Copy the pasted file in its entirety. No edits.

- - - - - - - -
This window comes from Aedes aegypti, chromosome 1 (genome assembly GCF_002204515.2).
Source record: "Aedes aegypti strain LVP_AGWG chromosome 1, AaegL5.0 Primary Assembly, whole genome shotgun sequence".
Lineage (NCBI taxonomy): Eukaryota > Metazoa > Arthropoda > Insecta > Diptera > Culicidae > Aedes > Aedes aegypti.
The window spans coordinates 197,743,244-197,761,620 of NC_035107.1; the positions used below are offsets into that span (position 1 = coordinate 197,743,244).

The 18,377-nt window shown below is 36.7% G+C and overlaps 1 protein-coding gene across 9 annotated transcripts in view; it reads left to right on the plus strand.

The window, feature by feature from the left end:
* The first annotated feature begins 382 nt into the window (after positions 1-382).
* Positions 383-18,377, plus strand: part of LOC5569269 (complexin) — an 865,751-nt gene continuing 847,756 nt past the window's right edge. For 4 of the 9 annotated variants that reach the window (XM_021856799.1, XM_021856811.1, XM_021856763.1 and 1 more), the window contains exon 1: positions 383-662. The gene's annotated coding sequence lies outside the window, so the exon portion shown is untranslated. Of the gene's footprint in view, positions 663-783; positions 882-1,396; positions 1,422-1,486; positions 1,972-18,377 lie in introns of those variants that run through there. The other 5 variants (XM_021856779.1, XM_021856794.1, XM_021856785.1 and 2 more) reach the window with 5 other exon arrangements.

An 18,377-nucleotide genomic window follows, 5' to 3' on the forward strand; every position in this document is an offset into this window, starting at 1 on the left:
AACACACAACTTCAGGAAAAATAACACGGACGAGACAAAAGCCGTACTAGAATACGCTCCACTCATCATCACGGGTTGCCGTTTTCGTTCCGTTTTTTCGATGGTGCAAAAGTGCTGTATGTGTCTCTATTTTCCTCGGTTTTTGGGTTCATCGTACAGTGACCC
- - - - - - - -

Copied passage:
This window comes from Aedes aegypti, chromosome 1 (genome assembly GCF_002204515.2).
Source record: "Aedes aegypti strain LVP_AGWG chromosome 1, AaegL5.0 Primary Assembly, whole genome shotgun sequence".
Lineage (NCBI taxonomy): Eukaryota > Metazoa > Arthropoda > Insecta > Diptera > Culicidae > Aedes > Aedes aegypti.
The window spans coordinates 197,743,244-197,761,620 of NC_035107.1; the positions used below are offsets into that span (position 1 = coordinate 197,743,244).

The 18,377-nt window shown below is 36.7% G+C and overlaps 1 protein-coding gene across 9 annotated transcripts in view; it reads left to right on the plus strand.

The window, feature by feature from the left end:
* The first annotated feature begins 382 nt into the window (after positions 1-382).
* Positions 383-18,377, plus strand: part of LOC5569269 (complexin) — an 865,751-nt gene continuing 847,756 nt past the window's right edge. For 4 of the 9 annotated variants that reach the window (XM_021856799.1, XM_021856811.1, XM_021856763.1 and 1 more), the window contains exon 1: positions 383-662. The gene's annotated coding sequence lies outside the window, so the exon portion shown is untranslated. Of the gene's footprint in view, positions 663-783; positions 882-1,396; positions 1,422-1,486; positions 1,972-18,377 lie in introns of those variants that run through there. The other 5 variants (XM_021856779.1, XM_021856794.1, XM_021856785.1 and 2 more) reach the window with 5 other exon arrangements.

An 18,377-nucleotide genomic window follows, 5' to 3' on the forward strand; every position in this document is an offset into this window, starting at 1 on the left:
AACACACAACTTCAGGAAAAATAACACGGACGAGACAAAAGCCGTACTAGAATACGCTCCACTCATCATCACGGGTTGCCGTTTTCGTTCCGTTTTTTCGATGGTGCAAAAGTGCTGTATGTGTCTCTATTTTCCTCGGTTTTTGGGTTCATCGTACAGTGACCC